11 CHAPTER I 1.2 The Beautiful Stories For Ugly Children: a brief introduction. The BSFUC are a collection of illustrated stories created by Dave Louapre and Dan Sweetman, author of the texts and illustrator respectively, and published by American publishing house Piranha Press, “an imprint of DC Comics from 1989 to 1994, which was a response to the growing interest in alternative comics. The imprint was edited by Mark Nevelow, who instead of developing comics with the established names in the alternative comics field, chose to introduce several unknown illustrators with an eclectic and diverse line of experimental graphic novels and stories. Unusual for the time, Nevelow succeeded in getting DC to agree to contracts giving creator ownership to writers and artists.” 1 Another internet source specifies that “Piranha Press was DC's first attempt at constructing a "mature readers" brand of serious pictorial fiction. It was also the first DC imprint to allow for creator ownership.” 2 Among an overall number of about 30 projects published by Piranha Press, the BSFUC probably represented the most complex and durable: the whole collection covered a three year span, from June 1989 until September 1992, for a total of thirty issues in the run 3 (and a couple of anthologies published separately 4 ), a low amount if compared to those reached by mainstream comics, nevertheless relatively high if we consider the short life of its publishing house. Despite this, the collection immediately received positive reviews and soon became an outstanding example of the less known graphic novel subgenre, gaining the status of ‘cult series’ amongst underground comics fans. Unfortunately the BSFUC have never been reprinted since 1992, and more than fifteen years apart from the last published issue they became desirable collector’s items for those nostalgic readers who missed the whole series or some of its numbers, nevertheless they still exert a strong charm even on those new hosts of enthusiasts who lately discovered them by chance or by hearsay. In fact it is thanks to these people that much information about the BSFUC can still be found on the web. With the exception of a handful of sites dedicated to comics reviews, a concise but reliable page on Wikipedia, and a site which 1 From 2 From 3 See appendix on pp. 62-63 for the complete list of titles. 4 Namely “A Cotton Candy Autopsy” and “What if this were Heaven, wouldn’t that be Hell?”.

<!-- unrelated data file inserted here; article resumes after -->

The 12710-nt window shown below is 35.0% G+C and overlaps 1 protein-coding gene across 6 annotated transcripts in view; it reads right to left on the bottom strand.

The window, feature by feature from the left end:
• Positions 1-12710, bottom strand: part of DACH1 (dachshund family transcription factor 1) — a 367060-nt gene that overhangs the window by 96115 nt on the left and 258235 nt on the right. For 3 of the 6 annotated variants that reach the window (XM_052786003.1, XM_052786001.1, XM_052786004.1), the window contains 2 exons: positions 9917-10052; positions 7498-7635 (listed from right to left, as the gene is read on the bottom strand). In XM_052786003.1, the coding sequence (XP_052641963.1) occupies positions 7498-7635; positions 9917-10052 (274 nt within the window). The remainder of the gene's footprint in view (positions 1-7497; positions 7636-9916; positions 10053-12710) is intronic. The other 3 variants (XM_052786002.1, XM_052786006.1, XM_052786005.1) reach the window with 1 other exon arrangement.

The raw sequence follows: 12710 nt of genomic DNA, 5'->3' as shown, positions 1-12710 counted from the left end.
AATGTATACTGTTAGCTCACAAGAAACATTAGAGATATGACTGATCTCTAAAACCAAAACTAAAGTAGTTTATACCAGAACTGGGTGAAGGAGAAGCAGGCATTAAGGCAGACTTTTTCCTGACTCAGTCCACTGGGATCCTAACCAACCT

Laurea liv.II (specialistica)

Facoltà: Lingue e Letterature Straniere Moderne

Autore: Alberto Cornero Contatta »

Composta da 197 pagine.


Questa tesi ha raggiunto 93 click dal 21/06/2011.

Disponibile in PDF, la consultazione è esclusivamente in formato digitale.